“Heightened security was enforced when peaceful Black Lives Matter protestors approached the Capitol during the summer of 2020. As such, we are concerned that individual members of USCP leadership and House and Senate Sergeants of Arms willfully overlooked the threat of a group of violent extremists that was overwhelmingly white, in spite of multiple warnings, as a result of the color of their skin. Given that too many of our members have also witnessed and experienced the inequities in how some USCP officers police individuals of color, we are concerned that racial bias contributed to the security lapse on January 6 and continues to endanger the lives of all people of color throughout the Capitol complex.”
Social Justice Focus
In March, after winning the election for staff association president, Porroa-García led the charge to rename the crisis committee, renaming it the Social Justice Collective which, according to CHSA’s website, is tasked with “responding to current events and programming events related to social justice.”
“We intend to establish consistent efforts to create space for all our members,” CHSA’s board of directors said in a statement on Instagram, “including LGBTQ, Afro-Latinx, and Indigenous Latinx members throughout the year. It’s time we acknowledge the diverse identities within our community and recognize their unique challenges to equip them to succeed on the Hill.”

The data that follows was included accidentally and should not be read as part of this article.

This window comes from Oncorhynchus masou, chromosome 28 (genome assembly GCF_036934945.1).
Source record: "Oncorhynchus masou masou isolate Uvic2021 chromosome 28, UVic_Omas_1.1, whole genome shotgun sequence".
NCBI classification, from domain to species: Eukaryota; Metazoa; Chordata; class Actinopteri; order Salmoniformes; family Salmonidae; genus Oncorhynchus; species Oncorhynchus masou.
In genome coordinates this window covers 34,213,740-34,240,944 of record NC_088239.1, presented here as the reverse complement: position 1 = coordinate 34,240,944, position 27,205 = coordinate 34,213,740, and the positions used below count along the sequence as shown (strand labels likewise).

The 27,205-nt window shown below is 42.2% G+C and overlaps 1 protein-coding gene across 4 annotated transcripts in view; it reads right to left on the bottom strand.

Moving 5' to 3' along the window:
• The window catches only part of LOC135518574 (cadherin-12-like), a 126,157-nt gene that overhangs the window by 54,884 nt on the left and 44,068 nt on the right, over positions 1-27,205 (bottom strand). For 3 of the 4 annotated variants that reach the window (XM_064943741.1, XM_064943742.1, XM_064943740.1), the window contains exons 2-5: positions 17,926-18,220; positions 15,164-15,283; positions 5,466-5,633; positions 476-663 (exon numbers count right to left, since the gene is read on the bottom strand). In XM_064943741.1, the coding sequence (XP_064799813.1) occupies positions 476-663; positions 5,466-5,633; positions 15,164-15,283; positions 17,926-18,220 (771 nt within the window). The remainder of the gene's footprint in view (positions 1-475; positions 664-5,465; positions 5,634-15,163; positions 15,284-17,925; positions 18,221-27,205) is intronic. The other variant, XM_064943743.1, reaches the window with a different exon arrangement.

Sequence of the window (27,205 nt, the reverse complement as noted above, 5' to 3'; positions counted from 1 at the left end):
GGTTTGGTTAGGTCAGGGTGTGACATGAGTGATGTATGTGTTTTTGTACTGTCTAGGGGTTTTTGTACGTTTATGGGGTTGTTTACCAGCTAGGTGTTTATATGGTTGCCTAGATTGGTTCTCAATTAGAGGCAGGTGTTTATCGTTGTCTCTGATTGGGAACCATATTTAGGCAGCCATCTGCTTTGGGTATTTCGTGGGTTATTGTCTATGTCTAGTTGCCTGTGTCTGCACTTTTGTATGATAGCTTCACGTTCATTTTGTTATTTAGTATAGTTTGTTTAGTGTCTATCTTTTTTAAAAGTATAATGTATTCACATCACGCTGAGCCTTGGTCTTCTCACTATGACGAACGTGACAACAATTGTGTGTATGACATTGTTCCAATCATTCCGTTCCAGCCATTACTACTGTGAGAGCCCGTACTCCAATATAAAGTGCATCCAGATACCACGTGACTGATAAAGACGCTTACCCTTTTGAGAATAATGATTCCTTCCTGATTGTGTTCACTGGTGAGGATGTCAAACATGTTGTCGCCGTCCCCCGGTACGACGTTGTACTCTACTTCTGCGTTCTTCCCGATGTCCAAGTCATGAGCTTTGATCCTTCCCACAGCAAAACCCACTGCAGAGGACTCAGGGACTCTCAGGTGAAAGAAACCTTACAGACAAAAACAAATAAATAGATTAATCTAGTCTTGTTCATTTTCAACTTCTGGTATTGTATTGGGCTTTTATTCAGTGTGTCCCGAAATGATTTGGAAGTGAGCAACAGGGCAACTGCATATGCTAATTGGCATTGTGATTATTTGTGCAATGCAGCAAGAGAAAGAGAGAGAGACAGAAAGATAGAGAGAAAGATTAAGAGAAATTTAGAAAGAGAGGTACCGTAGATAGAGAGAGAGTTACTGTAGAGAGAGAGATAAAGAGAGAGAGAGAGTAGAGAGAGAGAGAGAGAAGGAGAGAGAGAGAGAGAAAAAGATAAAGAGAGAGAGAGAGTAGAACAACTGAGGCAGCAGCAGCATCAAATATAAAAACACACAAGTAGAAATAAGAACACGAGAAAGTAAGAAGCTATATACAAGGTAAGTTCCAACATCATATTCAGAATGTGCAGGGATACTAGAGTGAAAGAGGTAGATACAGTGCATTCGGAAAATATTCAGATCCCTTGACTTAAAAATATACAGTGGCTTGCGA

To this end, Porroa-García said it’s the relationships staffers make on the Hill that are the true currency of the legislative workforce in Congress. As a Latina, she explained that her confidence in herself and belief in her mission to advance Latino staffers and priorities in Congress give her the strength to continue delivering results for her CHSA members. Still, Porroa-García noted that the path to achieving a diverse workforce in the Capitol remains fought with biases, both conscious and unconscious.
“There are many times when I would be in the room and people would say the craziest things because they would forget I was Latina,” Porroa-García said, “Like for example, and this is very classic of white people, they feel the suffering from Black folks and that is great because I feel like Afro Latinos are being seen, but when it comes to Latinos, people have a different perspective. They would be like, ‘Oh you crossed the border. That’s a crime.’ That would make me so mad. How can you see the discrimination against Black people as being objectively wrong but you cannot see it with these families that cross the border seeking safety, security, opportunity, dreams.”
“Not that I’m saying these things are the same, or competing,” Porroa-García added, “it’s just that white people have a long way to go in terms of being inclusive in their compassion in Congress.”
Pablo Manríquez is Latino Rebels’ Washington correspondent. He is an immigrant from Santiago de Chile with a political science degree from the University of Notre Dame. The Washington Post calls him “an Internet folk hero.” Twitter: @PabloReports.